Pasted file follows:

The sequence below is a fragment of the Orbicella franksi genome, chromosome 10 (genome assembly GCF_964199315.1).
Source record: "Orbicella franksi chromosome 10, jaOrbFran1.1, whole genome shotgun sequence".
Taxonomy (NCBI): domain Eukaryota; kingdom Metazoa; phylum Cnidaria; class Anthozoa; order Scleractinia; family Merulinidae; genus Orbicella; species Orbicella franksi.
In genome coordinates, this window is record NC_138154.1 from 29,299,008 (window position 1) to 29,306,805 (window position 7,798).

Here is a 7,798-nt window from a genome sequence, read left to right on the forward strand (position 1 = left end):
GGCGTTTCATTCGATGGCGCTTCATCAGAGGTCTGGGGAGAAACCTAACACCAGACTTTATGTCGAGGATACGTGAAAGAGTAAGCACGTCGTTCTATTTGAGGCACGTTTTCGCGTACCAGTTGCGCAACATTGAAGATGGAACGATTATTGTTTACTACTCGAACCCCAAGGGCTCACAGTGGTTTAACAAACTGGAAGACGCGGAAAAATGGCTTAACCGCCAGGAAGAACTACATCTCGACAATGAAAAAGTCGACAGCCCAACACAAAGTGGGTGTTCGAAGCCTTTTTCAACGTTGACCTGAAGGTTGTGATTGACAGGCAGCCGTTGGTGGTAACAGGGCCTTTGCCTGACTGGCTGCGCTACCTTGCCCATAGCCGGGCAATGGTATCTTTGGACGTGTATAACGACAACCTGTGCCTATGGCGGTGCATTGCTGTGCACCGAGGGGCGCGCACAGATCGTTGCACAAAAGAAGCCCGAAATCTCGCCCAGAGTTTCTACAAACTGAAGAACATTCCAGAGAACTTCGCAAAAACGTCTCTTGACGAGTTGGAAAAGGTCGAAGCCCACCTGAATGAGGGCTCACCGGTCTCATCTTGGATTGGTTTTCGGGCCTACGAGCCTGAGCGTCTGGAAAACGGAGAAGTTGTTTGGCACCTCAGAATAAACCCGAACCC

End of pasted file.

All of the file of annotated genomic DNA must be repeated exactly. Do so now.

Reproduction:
The sequence below is a fragment of the Orbicella franksi genome, chromosome 10 (genome assembly GCF_964199315.1).
Source record: "Orbicella franksi chromosome 10, jaOrbFran1.1, whole genome shotgun sequence".
Taxonomy (NCBI): domain Eukaryota; kingdom Metazoa; phylum Cnidaria; class Anthozoa; order Scleractinia; family Merulinidae; genus Orbicella; species Orbicella franksi.
In genome coordinates, this window is record NC_138154.1 from 29,299,008 (window position 1) to 29,306,805 (window position 7,798).

Here is a 7,798-nt window from a genome sequence, read left to right on the forward strand (position 1 = left end):
GGCGTTTCATTCGATGGCGCTTCATCAGAGGTCTGGGGAGAAACCTAACACCAGACTTTATGTCGAGGATACGTGAAAGAGTAAGCACGTCGTTCTATTTGAGGCACGTTTTCGCGTACCAGTTGCGCAACATTGAAGATGGAACGATTATTGTTTACTACTCGAACCCCAAGGGCTCACAGTGGTTTAACAAACTGGAAGACGCGGAAAAATGGCTTAACCGCCAGGAAGAACTACATCTCGACAATGAAAAAGTCGACAGCCCAACACAAAGTGGGTGTTCGAAGCCTTTTTCAACGTTGACCTGAAGGTTGTGATTGACAGGCAGCCGTTGGTGGTAACAGGGCCTTTGCCTGACTGGCTGCGCTACCTTGCCCATAGCCGGGCAATGGTATCTTTGGACGTGTATAACGACAACCTGTGCCTATGGCGGTGCATTGCTGTGCACCGAGGGGCGCGCACAGATCGTTGCACAAAAGAAGCCCGAAATCTCGCCCAGAGTTTCTACAAACTGAAGAACATTCCAGAGAACTTCGCAAAAACGTCTCTTGACGAGTTGGAAAAGGTCGAAGCCCACCTGAATGAGGGCTCACCGGTCTCATCTTGGATTGGTTTTCGGGCCTACGAGCCTGAGCGTCTGGAAAACGGAGAAGTTGTTTGGCACCTCAGAATAAACCCGAACCC